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Architecture overview

Airbyte is conceptually composed of two parts: platform and connectors.

The platform provides all the horizontal services required to configure and run data movement operations e.g: the UI, configuration API, job scheduling, logging, alerting, etc. and is structured as a set of microservices.

Connectors are independent modules which push/pull data to/from sources and destinations. Connectors are built in accordance with the Airbyte Specification, which describes the interface with which data can be moved between a source and a destination using Airbyte. Connectors are packaged as Docker images, which allows total flexibility over the technologies used to implement them.

A more concrete diagram can be seen below:

  • Web App/UI [airbyte-webapp, airbyte-proxy]: An easy-to-use graphical interface for interacting with the Airbyte API.
  • Server/Config API [airbyte-server, airbyte-server-api]: Handles connection between UI and API. Airbyte's main control plane. All operations in Airbyte such as creating sources, destinations, connections, managing configurations, etc.. are configured and invoked from the API.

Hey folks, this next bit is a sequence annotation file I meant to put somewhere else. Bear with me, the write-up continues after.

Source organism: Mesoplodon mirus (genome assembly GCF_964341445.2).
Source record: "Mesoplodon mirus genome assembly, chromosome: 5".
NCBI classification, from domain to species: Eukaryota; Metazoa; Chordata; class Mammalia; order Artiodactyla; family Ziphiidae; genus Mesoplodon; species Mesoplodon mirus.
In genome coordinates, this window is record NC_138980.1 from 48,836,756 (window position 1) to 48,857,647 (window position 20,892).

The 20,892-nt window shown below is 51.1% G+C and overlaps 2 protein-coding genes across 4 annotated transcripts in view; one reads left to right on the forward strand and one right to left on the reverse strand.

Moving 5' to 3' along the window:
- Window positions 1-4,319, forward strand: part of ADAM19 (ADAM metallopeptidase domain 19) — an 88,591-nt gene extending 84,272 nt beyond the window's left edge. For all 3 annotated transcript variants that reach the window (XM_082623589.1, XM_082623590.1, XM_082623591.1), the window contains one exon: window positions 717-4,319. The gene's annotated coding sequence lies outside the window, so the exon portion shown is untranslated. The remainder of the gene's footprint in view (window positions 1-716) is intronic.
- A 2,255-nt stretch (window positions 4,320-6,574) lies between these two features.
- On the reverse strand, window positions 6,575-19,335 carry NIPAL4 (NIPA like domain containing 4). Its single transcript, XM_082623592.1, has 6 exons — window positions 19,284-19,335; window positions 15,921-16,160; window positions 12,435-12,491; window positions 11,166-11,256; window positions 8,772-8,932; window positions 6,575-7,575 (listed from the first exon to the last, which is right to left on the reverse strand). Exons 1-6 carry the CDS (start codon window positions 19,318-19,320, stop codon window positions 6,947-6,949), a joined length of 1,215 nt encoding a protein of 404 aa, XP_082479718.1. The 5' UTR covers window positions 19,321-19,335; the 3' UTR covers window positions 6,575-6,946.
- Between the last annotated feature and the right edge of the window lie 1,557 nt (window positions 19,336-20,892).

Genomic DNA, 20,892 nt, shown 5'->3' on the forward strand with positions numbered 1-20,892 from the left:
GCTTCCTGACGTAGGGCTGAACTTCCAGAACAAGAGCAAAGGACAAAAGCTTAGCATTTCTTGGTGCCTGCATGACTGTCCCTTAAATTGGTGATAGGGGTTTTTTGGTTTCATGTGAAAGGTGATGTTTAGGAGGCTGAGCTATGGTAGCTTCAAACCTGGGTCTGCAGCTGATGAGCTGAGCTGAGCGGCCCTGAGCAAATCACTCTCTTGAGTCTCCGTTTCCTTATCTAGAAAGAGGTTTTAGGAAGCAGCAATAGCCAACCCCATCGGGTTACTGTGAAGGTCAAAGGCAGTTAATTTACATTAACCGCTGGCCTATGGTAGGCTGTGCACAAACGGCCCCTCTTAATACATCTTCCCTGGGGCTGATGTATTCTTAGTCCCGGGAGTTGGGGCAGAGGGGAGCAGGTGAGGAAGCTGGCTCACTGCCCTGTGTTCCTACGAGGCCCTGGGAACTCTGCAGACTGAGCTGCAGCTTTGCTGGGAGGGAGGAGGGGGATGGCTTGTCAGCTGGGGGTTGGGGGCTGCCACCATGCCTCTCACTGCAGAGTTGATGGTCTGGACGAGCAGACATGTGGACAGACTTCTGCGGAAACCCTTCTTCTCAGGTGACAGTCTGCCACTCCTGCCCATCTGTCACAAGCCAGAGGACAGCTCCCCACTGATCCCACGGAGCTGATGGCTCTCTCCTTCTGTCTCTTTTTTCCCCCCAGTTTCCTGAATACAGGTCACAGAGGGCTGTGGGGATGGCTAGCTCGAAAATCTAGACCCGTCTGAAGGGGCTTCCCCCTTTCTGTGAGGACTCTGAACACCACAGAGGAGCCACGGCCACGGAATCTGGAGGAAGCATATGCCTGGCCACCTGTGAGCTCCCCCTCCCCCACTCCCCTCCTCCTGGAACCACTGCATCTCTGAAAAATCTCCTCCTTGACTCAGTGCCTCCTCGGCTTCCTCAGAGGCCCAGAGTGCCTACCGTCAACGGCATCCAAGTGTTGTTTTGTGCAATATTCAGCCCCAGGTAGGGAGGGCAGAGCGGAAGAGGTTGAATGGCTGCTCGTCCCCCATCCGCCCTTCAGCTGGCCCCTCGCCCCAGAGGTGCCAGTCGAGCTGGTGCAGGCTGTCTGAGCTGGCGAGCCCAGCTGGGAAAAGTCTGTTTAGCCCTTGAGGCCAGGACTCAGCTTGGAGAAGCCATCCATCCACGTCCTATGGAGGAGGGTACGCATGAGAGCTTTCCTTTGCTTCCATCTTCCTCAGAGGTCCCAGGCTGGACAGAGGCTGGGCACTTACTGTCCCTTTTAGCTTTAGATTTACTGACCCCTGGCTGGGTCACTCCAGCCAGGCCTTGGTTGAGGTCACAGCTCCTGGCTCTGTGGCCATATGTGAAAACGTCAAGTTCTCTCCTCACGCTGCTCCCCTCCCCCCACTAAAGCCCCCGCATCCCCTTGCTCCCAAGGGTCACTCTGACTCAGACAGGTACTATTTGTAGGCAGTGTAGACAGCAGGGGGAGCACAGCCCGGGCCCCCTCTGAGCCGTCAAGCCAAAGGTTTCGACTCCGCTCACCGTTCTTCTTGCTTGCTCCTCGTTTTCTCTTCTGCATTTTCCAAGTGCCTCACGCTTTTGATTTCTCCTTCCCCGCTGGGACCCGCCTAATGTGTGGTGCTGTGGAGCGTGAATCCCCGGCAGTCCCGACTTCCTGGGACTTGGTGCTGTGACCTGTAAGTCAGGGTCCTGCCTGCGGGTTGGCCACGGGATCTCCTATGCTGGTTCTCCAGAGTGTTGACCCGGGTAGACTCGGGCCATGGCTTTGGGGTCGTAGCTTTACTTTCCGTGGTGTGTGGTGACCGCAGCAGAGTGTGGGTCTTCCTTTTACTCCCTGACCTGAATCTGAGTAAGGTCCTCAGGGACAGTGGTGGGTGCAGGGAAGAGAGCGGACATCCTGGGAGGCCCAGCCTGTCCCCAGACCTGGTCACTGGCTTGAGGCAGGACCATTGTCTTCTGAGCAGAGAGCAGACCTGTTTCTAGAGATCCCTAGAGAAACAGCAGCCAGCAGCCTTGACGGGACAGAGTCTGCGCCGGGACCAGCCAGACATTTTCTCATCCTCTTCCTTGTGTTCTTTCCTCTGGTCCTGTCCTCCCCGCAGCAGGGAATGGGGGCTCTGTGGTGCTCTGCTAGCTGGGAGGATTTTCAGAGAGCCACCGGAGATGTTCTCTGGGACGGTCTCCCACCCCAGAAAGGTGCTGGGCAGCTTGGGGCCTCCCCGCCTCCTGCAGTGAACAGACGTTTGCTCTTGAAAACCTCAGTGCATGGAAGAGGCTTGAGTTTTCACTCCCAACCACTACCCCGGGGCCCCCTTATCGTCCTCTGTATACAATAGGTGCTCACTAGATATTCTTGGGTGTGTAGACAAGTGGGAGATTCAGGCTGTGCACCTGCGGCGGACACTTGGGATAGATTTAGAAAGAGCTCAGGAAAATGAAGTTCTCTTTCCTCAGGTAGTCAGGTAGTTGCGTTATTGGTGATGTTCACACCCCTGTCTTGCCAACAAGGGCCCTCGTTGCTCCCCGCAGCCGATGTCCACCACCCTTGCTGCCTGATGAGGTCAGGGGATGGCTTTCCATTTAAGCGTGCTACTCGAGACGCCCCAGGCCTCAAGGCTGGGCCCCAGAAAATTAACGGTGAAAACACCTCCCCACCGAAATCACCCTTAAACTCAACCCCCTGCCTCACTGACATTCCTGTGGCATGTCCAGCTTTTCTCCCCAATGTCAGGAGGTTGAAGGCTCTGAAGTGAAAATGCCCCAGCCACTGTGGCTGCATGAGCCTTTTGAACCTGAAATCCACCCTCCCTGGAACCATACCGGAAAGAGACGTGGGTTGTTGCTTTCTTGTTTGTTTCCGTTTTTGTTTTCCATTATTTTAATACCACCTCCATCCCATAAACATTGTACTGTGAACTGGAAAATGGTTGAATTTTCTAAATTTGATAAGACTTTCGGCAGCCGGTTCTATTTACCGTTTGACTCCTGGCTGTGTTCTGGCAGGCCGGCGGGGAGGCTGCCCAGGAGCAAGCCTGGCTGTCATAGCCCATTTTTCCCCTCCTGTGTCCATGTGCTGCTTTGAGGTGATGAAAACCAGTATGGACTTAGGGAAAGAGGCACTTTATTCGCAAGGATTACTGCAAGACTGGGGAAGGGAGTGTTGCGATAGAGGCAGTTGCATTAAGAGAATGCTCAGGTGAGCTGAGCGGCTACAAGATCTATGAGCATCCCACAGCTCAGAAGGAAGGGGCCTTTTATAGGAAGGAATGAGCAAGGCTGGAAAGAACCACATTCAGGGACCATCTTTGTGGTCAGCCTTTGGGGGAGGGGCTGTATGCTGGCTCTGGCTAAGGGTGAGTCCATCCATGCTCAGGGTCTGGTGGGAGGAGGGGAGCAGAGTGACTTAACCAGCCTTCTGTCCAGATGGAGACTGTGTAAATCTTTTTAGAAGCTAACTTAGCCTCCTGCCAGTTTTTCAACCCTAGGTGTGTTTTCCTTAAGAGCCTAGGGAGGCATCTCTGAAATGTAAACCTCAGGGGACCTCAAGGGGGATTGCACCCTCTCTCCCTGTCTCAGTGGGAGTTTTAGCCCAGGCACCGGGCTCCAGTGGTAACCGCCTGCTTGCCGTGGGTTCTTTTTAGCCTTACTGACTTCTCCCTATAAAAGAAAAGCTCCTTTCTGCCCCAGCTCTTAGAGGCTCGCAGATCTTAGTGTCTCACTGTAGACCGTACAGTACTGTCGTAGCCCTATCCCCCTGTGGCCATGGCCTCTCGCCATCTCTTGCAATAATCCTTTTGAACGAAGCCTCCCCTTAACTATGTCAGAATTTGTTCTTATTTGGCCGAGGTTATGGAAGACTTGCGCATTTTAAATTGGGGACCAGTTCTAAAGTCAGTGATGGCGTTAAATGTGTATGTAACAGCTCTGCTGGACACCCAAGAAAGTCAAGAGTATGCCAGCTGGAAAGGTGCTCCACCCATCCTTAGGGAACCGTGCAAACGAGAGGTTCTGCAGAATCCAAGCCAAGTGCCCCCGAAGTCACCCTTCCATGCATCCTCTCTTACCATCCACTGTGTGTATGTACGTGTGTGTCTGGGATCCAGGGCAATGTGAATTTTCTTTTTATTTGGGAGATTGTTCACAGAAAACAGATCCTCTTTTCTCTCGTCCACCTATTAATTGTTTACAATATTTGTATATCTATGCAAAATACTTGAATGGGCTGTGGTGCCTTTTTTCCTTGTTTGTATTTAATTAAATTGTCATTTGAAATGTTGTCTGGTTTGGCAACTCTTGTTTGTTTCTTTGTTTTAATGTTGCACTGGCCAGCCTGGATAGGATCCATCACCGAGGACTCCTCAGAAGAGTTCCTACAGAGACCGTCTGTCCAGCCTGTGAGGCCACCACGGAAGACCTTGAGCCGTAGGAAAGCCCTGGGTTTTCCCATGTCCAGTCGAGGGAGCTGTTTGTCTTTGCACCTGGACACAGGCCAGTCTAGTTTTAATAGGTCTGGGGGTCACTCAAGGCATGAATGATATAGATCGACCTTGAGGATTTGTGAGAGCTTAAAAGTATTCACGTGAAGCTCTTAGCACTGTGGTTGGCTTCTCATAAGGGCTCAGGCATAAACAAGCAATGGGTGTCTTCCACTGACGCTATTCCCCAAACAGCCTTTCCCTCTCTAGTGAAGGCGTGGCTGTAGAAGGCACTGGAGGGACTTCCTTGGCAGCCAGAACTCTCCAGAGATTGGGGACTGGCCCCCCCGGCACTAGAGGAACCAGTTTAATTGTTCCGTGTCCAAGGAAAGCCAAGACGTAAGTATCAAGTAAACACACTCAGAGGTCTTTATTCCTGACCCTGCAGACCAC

• Database Config & Jobs [airbyte-db]: Stores all the connections information (credentials, frequency...).
  • Temporal Service [airbyte-temporal]: Manages the task queue and workflows.
  • Worker [airbyte-worker]: The worker connects to a source connector, pulls the data and writes it to a destination.

The diagram shows the steady-state operation of Airbyte, there are components not described you'll see in your deployment:

  • Cron [airbyte-cron]: Clean the server and sync logs (when using local logs)
  • Bootloader [airbyte-bootloader]: Upgrade and Migrate the Database tables and confirm the enviroment is ready to work.

This is a holistic high-level description of each component. For Airbyte deployed in Kubernetes the structure is very similar with a few changes.